The A Team, a team created to investigate particularly complex crimes, was brought together in MISTERIOSO and disbanded at the end of BAD BLOOD. As TO THE TOP OF THE MOUNTAIN To the Top of the Mountain opens, familiar characters have been scattered to new assignments. Paul Hjelm and Kerstin Holm are investigating a stupid and all-too-predictable incident involving rival sports teams, too much beer, and a moment of rage-fueled violence. Arto Söderstadt is investigating an explosion in a high-security prison with Viggo Norlander, who is more occupied with his infant daughter, having become a father unexpectedly late in life. Jorge Chavez has hit the books and has become the most qualified policeman in Sweden to not get a promotion. Gunnar Nyberg has the most difficult assignment of them all: investigating child pornography rings. Their former leader, Jan-Olov Hultin, is pushing a lawnmower like Sisyphus, having been put out to pasture.

But when five men are slaughtered in an isolated industrial estate, three from an East European drug empire and two members of a rising neo-Nazi group, the team is brought back together to sort out what happened. The crime scene suggests a third party might have been involved, escaping with a briefcase that had been chained to one of the victim’s wrists, and an exotic explosive used at the scene matches that used in the prison. Clearly, there’s more here than meets the eye.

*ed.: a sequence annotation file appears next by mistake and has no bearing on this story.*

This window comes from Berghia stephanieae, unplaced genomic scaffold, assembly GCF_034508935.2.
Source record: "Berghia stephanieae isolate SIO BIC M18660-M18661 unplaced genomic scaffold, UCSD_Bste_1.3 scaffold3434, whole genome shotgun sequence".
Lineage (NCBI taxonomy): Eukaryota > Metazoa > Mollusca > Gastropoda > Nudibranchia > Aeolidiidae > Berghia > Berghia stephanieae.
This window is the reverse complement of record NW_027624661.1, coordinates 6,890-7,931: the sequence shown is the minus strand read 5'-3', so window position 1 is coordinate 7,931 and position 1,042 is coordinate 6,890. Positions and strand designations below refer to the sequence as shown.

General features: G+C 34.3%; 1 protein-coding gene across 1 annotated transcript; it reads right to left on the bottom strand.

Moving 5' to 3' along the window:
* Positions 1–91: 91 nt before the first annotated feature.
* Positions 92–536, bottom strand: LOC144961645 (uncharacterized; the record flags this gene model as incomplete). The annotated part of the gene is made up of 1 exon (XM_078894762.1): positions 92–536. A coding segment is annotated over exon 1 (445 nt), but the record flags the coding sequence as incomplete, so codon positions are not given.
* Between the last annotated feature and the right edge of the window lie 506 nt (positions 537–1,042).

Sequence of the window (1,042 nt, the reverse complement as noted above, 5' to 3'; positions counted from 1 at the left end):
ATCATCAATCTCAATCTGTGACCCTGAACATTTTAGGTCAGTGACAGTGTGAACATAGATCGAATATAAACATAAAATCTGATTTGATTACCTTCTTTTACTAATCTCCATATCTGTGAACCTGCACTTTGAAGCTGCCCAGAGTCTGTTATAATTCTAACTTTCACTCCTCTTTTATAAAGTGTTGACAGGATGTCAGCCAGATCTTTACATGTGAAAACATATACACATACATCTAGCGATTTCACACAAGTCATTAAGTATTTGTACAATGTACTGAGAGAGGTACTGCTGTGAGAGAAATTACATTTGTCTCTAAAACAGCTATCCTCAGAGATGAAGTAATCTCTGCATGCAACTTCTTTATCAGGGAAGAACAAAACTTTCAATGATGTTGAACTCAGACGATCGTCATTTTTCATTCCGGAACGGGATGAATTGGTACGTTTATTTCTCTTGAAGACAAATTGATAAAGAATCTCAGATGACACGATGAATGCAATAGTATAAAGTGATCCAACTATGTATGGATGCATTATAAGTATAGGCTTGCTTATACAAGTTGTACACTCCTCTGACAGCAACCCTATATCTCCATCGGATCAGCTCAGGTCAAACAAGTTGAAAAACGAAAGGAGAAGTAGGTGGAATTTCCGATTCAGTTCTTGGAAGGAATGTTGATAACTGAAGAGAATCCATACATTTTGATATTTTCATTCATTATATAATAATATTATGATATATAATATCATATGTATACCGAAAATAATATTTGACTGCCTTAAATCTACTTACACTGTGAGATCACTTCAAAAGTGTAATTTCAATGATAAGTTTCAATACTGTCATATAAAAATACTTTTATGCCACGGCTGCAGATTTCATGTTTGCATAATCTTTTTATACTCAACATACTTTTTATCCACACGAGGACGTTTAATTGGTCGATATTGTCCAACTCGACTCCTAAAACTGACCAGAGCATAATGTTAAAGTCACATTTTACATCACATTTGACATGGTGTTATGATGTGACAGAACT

That is more or less the theme of the book. A simple bar fight turns out to be far more complicated. The pornography investigation unexpectedly offers a glimpse into unrelated crimes. Things that seem trivial hold layers within layers, and it’s only the intuition and the stubborn curiosity of the reassembled A Team that can tease out the meaning behind run-of-the-mill violence. Just as you think you’ve come to last layer of the onion, you discover something even more deeply hidden.

Every Swedish crime writer traces his or her lineage to Maj Sjowäl and Per Wahlöö’s ground-breaking Martin Beck series that the co-authors called “the story of a crime” – the broken promise of an equal and democratic society. Though the pair have many heirs, few writers are actually similar in style. Arne Dahl’s ten-book project with a similar collective protagonist mixes dry humor, irony, and seriousness as he uses criminal violence to illuminate the international complexities of modern-day Sweden. This isn’t to say his work is derivative. Rather, it’s awfully good as it provides a similar diagram of a crime that has gone global.